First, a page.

Announcement

Military help emergency services deal with the snow

This news article was published under the 2010 to 2015 Conservative and Liberal Democrat coalition government

The British military have been providing support to the emergency services and helping people in isolated communities up and down the United Kingdom cope with the ongoing severe cold spell.

In Scotland, where temperatures have been plummeting towards minus 20 degrees Celsius, troops from 1st and 6th Battalions The Royal Regiment of Scotland (1 and 6 SCOTS) and 32 Signal Regiment (Volunteers) have been using Army Land Rovers to assist the Scottish Ambulance Service in transporting NHS paramedics to call-outs in Edinburgh and Glasgow.

Commanding Officer of 32 Signal Regiment (Volunteers), Lieutenant Colonel Philip Donegan, explained:

TA soldiers from 32 Signal Regiment (Volunteers) and 6 SCOTS have been providing close support to the Scottish Ambulance Service. Since deploying late on Monday evening they have been extremely busy.

They have been conducting a number of driving details including ferrying paramedics to those requiring medical assistance but who are unable to travel to hospital.

The soldiers have also been busy rescuing those who require immediate medical care or who are at risk from the severe cold. Typically this has been the elderly, infirm and infants. The challenge has been varied and the soldiers have been called to assist with fractures, women in labour and cold weather injuries.

The soldiers are based at the National Risk and Resilience Department in Johnstone and are on permanent standby to cover a wide area of responsibility which includes Lanark, Motherwell, Airdrie and East Kilbride.

Jacqui Methven, a SORT (Special Operations Response Team) paramedic with the Scottish Ambulance Service, and territorial soldier Lance Corporal Mark McVey help a fallen casualty as local temperatures plummet to minus 14 degrees
Jacqui Methven, a SORT (Special Operations Response Team) paramedic with the Scottish Ambulance Service, and territorial soldier Lance Corporal Mark McVey help a fallen casualty as local temperatures plummet to minus 14 degrees [Picture: Mark Owens, Crown Copyright/MOD 2010]

Army, Navy and Royal Air Force personnel are also currently engaged in tasks in support of Edinburgh City Council, clearing snow and ice where there is a risk to life and health and to alleviate distress.

Soldiers from 1 SCOTS, based in Edinburgh’s Dreghorn Barracks, augmented by 40 personnel from RAF Leuchars in Fife and 25 sailors from HMS Illustrious in Rosyth, are clearing access routes to hospitals and residential homes and helping people to get to emergency medical appointments throughout the city.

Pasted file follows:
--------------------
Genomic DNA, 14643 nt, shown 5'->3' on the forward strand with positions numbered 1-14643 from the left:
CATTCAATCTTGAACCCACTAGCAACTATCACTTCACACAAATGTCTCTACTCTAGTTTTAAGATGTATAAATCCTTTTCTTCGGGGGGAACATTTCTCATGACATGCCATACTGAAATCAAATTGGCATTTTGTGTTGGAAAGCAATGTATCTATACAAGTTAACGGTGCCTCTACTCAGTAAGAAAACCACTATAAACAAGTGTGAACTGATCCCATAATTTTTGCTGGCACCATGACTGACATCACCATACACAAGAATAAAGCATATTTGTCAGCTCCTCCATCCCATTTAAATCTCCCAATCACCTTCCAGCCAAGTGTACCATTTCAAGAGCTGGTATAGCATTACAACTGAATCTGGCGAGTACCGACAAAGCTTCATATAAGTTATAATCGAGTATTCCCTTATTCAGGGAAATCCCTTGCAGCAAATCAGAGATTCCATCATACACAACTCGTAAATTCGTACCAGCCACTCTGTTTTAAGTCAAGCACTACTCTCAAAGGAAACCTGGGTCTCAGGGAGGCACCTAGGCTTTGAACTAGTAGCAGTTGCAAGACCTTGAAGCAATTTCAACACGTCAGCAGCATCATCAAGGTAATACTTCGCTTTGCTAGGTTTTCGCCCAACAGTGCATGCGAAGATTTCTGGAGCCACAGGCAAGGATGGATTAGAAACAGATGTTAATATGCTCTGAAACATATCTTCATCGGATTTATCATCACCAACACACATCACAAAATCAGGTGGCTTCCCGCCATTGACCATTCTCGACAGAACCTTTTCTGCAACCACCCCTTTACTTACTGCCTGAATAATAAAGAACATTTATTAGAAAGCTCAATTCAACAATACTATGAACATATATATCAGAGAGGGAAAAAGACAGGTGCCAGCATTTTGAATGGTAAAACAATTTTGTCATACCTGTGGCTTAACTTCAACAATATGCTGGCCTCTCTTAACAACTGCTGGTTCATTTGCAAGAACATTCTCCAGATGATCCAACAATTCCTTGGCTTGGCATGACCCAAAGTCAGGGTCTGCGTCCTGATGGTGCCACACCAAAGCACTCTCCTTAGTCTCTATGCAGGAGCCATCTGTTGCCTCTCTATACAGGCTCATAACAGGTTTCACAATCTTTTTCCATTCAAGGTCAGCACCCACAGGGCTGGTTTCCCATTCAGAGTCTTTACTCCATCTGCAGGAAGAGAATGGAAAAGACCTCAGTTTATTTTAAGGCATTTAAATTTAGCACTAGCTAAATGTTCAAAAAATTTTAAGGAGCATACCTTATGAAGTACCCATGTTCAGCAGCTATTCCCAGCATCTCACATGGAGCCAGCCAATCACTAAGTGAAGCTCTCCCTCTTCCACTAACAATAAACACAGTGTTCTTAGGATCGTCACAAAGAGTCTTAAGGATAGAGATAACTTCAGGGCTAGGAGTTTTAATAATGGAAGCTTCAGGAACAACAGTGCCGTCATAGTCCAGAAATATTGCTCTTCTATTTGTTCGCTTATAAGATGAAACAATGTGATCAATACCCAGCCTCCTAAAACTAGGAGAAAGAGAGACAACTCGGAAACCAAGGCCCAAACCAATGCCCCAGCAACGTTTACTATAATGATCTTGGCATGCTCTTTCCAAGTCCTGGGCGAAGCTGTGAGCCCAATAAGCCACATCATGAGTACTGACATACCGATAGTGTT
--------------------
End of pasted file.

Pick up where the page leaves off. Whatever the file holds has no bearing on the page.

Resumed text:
Members of the Royal Marines Band Scotland are also on standby to help.

Major David Goodacre, Officer Commanding B Company, 1 SCOTS, said his men were pleased to help:

We have just returned from six months in Afghanistan and we got such support from the public while we were away that we are using this as an opportunity to give something back.

Brigadier George Lowder, Commander of 51 (Scottish) Brigade, is in overall charge of the military personnel helping out. He said:

The troops have been deployed to save and preserve life, and alleviate significant distress. By that I mean they will be clearing access routes to hospitals, surgeries, care homes and the like to make sure that vital supplies of fuel, medicines and food get to people that most need it. They are not on the streets to shovel snow from garden paths!

Soldiers from the Edinburgh-based 3rd Battalion The Rifles (3 RIFLES) were the first to assist the emergency services with battling the backlog of calls caused by the heavy snowfall this week.

Operating out of a control centre in Edinburgh numerous military Land Rovers were manned by soldiers from 3 RIFLES and civilian paramedics to assist the overstretched medical services. They were able to reach areas badly affected by snow and those in need of urgent medical attention.

Lieutenant Colonel Charlie Maconochie, Commanding Officer of 3 RIFLES, said:

The weather has badly affected us all and, given the manpower and equipment at our disposal, it was the least we could do to help those in need of urgent assistance.

In South Yorkshire, various units have been helping the emergency services.

Two Land Rovers and drivers from 212 Field Hospital (Volunteers) have assisted the South Yorkshire Police in their response to 999 calls and a battlefield ambulance from the unit returned new mothers and babies from the Royal Hallamshire Hospital home to make room for expectant mothers.

Two Land Rovers and drivers from 38 Signal Regiment (Volunteers) also assisted the South Yorkshire Police in their response to 999 calls, while drivers from 146 Field Company, 104 Royal Electrical and Mechanical Engineers (Volunteers), used their Land Rovers to assist the police in reaching isolated communities as snow on the A57 blocked in the Worksop area.

Meanwhile, at the other end of the country in Kent, 36 Engineer Regiment have been helping deliver meals on wheels, and soldiers from 5th Battalion The Royal Regiment of Scotland have been helping get patients to hospital in Brighton.

The Royal Military Police at Longmoor have also been giving assistance to the Hampshire Police.